A bankruptcy judge could have carved AIG up into chunks with sound components separated from unsound ones. Other companies would buy assets that had value. Shareholders would likely have emerged in better shape than they have after AIG's stock price fell from over $70 to 43 cents in a two-year period.

"Suppose AIG goes bankrupt, it is better that AIG goes bankrupt and we have a horrible two or three years than that the whole US goes bankrupt," legendary investor Jim Rogers, who co-founded the Quantum Fund with George Soros, told CNBC on Tuesday. "AIG has trillions of dollars of obligations, let them fail, let the courts sort it out and start over. Otherwise we'll never start over."

One aspect of the repeated AIG bailouts that deserves additional public scrutiny is how they enriched some of the company's counterparties at taxpayer's expense.

Those are the bailout's indirect beneficiaries, and they reportedly include Goldman Sachs, Merrill Lynch, UBS AG, and Deutsche Bank AG. They knew there were risks to dealing with AIG; the financial world would not end if AIG defaulted. (As George Mason University economics professor Tyler Cowen put it this week: "No one wants to say it, but essentially the Fed has been bailing out European banks.")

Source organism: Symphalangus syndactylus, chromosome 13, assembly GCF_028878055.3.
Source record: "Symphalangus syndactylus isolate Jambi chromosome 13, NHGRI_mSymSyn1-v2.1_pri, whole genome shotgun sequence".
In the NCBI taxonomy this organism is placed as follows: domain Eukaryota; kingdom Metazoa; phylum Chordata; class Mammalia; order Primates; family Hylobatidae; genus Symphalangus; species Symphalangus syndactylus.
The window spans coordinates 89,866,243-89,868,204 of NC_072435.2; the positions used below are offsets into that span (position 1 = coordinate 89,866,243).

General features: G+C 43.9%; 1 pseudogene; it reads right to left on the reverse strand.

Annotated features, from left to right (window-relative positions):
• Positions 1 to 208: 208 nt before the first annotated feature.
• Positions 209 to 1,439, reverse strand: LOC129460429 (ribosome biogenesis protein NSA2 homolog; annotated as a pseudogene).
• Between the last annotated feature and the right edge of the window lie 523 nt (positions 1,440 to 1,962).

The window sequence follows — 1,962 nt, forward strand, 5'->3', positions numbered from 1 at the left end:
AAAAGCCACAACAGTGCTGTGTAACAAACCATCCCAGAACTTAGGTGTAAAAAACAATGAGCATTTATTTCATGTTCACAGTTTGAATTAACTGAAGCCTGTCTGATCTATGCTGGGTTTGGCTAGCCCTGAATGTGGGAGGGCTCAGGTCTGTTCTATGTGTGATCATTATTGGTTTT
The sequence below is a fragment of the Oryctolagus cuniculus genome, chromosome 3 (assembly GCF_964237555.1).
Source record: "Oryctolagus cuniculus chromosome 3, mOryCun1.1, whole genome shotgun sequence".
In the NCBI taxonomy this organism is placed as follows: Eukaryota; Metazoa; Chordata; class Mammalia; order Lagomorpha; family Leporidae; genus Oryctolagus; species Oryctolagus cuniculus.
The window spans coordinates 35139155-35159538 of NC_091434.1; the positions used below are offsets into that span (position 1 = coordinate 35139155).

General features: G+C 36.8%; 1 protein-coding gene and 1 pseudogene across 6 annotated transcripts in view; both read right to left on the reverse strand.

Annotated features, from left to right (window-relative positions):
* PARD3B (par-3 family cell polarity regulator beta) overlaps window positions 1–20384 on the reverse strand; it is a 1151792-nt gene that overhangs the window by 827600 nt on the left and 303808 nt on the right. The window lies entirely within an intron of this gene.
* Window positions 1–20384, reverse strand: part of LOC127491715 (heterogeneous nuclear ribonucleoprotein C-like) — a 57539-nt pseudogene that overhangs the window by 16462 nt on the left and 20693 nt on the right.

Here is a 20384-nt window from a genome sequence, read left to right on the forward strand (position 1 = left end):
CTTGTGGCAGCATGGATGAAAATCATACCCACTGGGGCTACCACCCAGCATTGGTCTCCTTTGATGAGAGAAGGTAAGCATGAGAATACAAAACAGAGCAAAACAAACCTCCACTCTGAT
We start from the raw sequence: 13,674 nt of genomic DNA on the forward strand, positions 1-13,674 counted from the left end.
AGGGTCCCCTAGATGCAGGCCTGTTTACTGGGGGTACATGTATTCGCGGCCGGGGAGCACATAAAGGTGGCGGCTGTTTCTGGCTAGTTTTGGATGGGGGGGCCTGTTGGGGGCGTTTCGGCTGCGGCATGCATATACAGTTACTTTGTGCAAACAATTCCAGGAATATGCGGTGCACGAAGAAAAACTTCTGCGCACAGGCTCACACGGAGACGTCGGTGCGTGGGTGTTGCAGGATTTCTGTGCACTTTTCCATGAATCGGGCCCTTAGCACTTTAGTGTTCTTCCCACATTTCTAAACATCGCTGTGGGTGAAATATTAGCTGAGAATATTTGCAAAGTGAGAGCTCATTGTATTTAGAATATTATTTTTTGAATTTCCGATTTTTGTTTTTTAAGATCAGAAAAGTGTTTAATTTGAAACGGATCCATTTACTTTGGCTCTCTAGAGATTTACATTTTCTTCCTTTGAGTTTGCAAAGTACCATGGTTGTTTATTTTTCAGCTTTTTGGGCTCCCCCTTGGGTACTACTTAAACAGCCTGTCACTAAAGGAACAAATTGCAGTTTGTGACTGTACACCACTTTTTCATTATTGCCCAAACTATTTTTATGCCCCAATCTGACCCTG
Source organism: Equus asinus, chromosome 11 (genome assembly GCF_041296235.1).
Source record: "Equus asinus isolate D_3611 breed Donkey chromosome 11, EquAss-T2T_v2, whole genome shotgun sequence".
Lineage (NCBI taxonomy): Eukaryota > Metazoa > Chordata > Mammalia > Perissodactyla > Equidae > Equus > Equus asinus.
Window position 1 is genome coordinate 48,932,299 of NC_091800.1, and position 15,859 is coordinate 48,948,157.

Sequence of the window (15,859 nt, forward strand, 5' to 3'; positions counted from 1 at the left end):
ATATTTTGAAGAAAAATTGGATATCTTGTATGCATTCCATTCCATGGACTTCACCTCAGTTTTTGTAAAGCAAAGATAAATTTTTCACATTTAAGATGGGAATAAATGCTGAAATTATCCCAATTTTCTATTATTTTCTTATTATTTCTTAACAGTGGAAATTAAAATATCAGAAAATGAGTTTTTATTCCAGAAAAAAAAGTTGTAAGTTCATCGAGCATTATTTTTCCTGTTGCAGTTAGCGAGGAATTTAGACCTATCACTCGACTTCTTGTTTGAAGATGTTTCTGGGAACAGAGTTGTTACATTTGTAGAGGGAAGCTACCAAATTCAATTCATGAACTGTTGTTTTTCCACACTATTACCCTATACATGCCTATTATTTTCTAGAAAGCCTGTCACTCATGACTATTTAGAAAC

If the U.S. Congress had been asked last fall to hand over $170 billion -- enough to fund NASA for a decade -- to bail out Goldman Sachs and European banks, does anyone think this would have been approved without question? But because Congress has abdicated its constitutional responsibility, we're left with the sad spectacle of senators including Ron Wyden (D-Oregon) unsuccessfully pleading with Fed Chairman Ben Bernanke to reveal the identities of the recipients of this largesse.

There is some reason for hope. A recent CBS News/New York Times poll suggests that only 39 percent of Americans approve of bailing out banks and financial institutions, down from 46 percent in December.

Americans seem to be realizing how flimsy the justification for Wall Street bailouts was. The Federal Reserve announced the AIG bailout by saying that without it, the nation would experience "reduced household wealth and materially weaker economic performance." Yet even with the bailout, as a 42 percent decline in stocks since September shows, we've experienced precisely that.
Declan McCullagh is the chief political correspondent for CNET. Previously, he was Wired's Washington bureau chief and a reporter for Time.com and Time magazine in Washington, D.C. He has taught journalism, public policy, and First Amendment law. He is an occasional programmer, avid analog and digital photographer, and lives in the San Francisco Bay area. His e-mail address is declan.mccullagh@cnet.com
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    Declan McCullagh is the chief political correspondent for CNET. You can e-mail him or follow him on Twitter as declanm. Declan previously was a reporter for Time and the Washington bureau chief for Wired and wrote the Taking Liberties section and Other People's Money column for CBS News' Web site.